If you’re over 18, chances are you voted in this year’s federal election – with a pencil and a piece of paper that you slotted into a cardboard ballot box.
But now, the Australian government is asking Australians if it should do away with the whole paper-based system and instead switch to something a bit more modern.
The Joint Standing Committee on Electoral Matters is asking Australians to make a submission to them about whether or not technology should play a greater role in the election process.
James McGrath, chair of the Joint Standing Committee on Electoral Matters, said the new generation of voters were more comfortable with swiping than scribbling.
“Australian elections are still reliant on pencils and paper. Personally I don’t think electronic voting is the solution – but we do need to consider how the AEC can use new technology to improve service delivery,” McGrath said.
Australians will be asked to submit their views on “all aspects of the conduct of the 2019 Federal election and matters related thereto”.
“It’s not just about what happens in the polling booth,” McGrath said.
“We need to find out how technology can help with the huge job of maintaining the electoral roll, processing information between polling centres – and even replacing electoral related snail mail.”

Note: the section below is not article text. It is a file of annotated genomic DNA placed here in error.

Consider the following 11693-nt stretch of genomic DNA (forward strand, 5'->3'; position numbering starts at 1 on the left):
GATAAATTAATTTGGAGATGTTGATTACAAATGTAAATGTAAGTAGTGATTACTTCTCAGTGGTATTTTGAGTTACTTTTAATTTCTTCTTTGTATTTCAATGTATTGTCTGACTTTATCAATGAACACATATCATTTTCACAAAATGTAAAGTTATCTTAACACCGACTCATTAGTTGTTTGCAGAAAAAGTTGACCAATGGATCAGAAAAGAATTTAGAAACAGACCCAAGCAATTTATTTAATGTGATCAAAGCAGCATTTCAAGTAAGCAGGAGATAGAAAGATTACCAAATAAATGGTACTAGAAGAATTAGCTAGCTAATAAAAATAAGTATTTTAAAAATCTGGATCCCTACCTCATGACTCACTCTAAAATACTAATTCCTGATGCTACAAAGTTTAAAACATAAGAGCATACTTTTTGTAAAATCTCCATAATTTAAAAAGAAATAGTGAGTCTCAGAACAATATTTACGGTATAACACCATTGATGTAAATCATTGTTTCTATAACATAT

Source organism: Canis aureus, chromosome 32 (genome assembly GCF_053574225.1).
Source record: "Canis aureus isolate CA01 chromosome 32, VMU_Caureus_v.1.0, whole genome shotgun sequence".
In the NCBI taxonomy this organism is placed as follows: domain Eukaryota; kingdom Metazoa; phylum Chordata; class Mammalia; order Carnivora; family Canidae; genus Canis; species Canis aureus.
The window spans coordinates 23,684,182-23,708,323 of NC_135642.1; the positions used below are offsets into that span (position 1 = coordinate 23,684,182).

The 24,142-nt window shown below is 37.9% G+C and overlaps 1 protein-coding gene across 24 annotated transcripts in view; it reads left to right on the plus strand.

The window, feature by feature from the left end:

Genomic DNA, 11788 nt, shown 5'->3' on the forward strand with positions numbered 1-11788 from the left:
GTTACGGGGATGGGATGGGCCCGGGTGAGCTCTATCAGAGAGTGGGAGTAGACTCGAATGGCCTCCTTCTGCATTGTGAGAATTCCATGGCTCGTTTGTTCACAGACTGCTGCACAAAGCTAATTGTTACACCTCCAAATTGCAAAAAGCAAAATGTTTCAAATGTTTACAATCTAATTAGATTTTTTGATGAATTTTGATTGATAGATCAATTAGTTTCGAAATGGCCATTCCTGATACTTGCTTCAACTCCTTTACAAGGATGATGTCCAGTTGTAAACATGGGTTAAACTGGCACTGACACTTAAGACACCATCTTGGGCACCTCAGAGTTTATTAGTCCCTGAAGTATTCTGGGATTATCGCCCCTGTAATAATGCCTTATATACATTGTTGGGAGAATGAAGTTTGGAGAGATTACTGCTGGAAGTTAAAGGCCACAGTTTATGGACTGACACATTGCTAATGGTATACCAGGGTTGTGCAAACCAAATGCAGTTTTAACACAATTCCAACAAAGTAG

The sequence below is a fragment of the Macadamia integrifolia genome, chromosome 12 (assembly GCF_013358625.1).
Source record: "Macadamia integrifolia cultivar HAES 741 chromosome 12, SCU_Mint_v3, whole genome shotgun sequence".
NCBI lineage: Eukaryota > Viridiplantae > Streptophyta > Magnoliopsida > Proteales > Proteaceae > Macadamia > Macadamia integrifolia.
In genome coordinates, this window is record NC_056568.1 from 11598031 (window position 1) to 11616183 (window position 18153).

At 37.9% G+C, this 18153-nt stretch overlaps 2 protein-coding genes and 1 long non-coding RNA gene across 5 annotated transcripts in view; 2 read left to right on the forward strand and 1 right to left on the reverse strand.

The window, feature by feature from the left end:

MP Tim Wilson has already entered his submission, calling for polls to be open for a longer amount of time.
“It is my view that opening the polls three weeks in advance is too early,” Wilson wrote.
“They should instead be opened one week earlier locally and three weeks earlier for Central Business Districts and airports.”
Submissions close on Friday 20 September and should be made to Inquiry into and report on all aspects of the conduct of the 2019 Federal Election and matters related thereto on the Parliament of Australia’s website.
Some Australian states – WA and and NSW – have already successfully trialled e-voting.
But cost, security and verification of results were reasons the Joint Standing Committee on Electoral Matters gave in 2017 as to why we don’t e-vote.
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